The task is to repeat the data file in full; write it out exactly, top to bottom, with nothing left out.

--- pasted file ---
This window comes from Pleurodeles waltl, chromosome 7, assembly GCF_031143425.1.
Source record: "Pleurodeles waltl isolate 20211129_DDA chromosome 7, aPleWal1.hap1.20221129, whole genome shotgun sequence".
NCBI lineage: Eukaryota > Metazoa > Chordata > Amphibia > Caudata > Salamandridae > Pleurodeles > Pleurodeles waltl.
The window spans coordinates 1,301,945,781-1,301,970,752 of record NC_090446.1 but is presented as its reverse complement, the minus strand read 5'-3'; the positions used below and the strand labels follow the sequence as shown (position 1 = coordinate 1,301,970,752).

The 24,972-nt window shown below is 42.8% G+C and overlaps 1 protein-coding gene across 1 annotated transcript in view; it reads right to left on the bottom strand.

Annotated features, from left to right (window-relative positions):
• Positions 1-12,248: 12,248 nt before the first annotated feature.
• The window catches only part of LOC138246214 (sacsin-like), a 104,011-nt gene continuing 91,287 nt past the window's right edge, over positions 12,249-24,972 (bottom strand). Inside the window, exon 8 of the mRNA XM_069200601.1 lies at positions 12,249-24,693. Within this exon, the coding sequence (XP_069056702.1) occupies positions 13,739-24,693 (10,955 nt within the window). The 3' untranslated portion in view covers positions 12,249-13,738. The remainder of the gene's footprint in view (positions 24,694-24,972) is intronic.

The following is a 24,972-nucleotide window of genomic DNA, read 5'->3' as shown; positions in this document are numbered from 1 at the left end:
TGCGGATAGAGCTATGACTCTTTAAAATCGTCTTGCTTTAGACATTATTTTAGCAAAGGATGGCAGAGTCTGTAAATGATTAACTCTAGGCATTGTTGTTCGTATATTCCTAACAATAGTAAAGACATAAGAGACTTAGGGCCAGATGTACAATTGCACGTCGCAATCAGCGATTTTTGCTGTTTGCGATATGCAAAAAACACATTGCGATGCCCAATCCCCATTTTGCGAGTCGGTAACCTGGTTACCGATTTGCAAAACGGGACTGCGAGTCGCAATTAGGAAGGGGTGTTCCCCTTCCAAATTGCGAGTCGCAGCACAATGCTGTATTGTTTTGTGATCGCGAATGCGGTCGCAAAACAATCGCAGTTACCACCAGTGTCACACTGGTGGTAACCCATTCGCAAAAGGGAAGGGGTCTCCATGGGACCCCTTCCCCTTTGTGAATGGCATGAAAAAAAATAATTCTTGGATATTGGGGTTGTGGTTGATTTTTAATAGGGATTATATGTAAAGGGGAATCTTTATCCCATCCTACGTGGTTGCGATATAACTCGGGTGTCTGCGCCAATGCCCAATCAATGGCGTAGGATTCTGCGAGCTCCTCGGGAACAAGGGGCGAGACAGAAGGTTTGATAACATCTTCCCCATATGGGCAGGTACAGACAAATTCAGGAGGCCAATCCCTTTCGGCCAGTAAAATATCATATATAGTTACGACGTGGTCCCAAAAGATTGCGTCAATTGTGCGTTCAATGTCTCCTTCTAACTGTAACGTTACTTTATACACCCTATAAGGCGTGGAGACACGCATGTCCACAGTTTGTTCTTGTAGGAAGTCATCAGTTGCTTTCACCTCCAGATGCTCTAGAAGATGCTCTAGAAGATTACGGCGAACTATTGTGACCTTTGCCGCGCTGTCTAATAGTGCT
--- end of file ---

This window comes from Pleurodeles waltl, chromosome 7, assembly GCF_031143425.1.
Source record: "Pleurodeles waltl isolate 20211129_DDA chromosome 7, aPleWal1.hap1.20221129, whole genome shotgun sequence".
NCBI lineage: Eukaryota > Metazoa > Chordata > Amphibia > Caudata > Salamandridae > Pleurodeles > Pleurodeles waltl.
The window spans coordinates 1,301,945,781-1,301,970,752 of record NC_090446.1 but is presented as its reverse complement, the minus strand read 5'-3'; the positions used below and the strand labels follow the sequence as shown (position 1 = coordinate 1,301,970,752).

The 24,972-nt window shown below is 42.8% G+C and overlaps 1 protein-coding gene across 1 annotated transcript in view; it reads right to left on the bottom strand.

Annotated features, from left to right (window-relative positions):
• Positions 1-12,248: 12,248 nt before the first annotated feature.
• The window catches only part of LOC138246214 (sacsin-like), a 104,011-nt gene continuing 91,287 nt past the window's right edge, over positions 12,249-24,972 (bottom strand). Inside the window, exon 8 of the mRNA XM_069200601.1 lies at positions 12,249-24,693. Within this exon, the coding sequence (XP_069056702.1) occupies positions 13,739-24,693 (10,955 nt within the window). The 3' untranslated portion in view covers positions 12,249-13,738. The remainder of the gene's footprint in view (positions 24,694-24,972) is intronic.

The following is a 24,972-nucleotide window of genomic DNA, read 5'->3' as shown; positions in this document are numbered from 1 at the left end:
TGCGGATAGAGCTATGACTCTTTAAAATCGTCTTGCTTTAGACATTATTTTAGCAAAGGATGGCAGAGTCTGTAAATGATTAACTCTAGGCATTGTTGTTCGTATATTCCTAACAATAGTAAAGACATAAGAGACTTAGGGCCAGATGTACAATTGCACGTCGCAATCAGCGATTTTTGCTGTTTGCGATATGCAAAAAACACATTGCGATGCCCAATCCCCATTTTGCGAGTCGGTAACCTGGTTACCGATTTGCAAAACGGGACTGCGAGTCGCAATTAGGAAGGGGTGTTCCCCTTCCAAATTGCGAGTCGCAGCACAATGCTGTATTGTTTTGTGATCGCGAATGCGGTCGCAAAACAATCGCAGTTACCACCAGTGTCACACTGGTGGTAACCCATTCGCAAAAGGGAAGGGGTCTCCATGGGACCCCTTCCCCTTTGTGAATGGCATGAAAAAAAATAATTCTTGGATATTGGGGTTGTGGTTGATTTTTAATAGGGATTATATGTAAAGGGGAATCTTTATCCCATCCTACGTGGTTGCGATATAACTCGGGTGTCTGCGCCAATGCCCAATCAATGGCGTAGGATTCTGCGAGCTCCTCGGGAACAAGGGGCGAGACAGAAGGTTTGATAACATCTTCCCCATATGGGCAGGTACAGACAAATTCAGGAGGCCAATCCCTTTCGGCCAGTAAAATATCATATATAGTTACGACGTGGTCCCAAAAGATTGCGTCAATTGTGCGTTCAATGTCTCCTTCTAACTGTAACGTTACTTTATACACCCTATAAGGCGTGGAGACACGCATGTCCACAGTTTGTTCTTGTAGGAAGTCATCAGTTGCTTTCACCTCCAGATGCTCTAGAAGATGCTCTAGAAGATTACGGCGAACTATTGTGACCTTTGCCGCGCTGTCTAATAGTGCT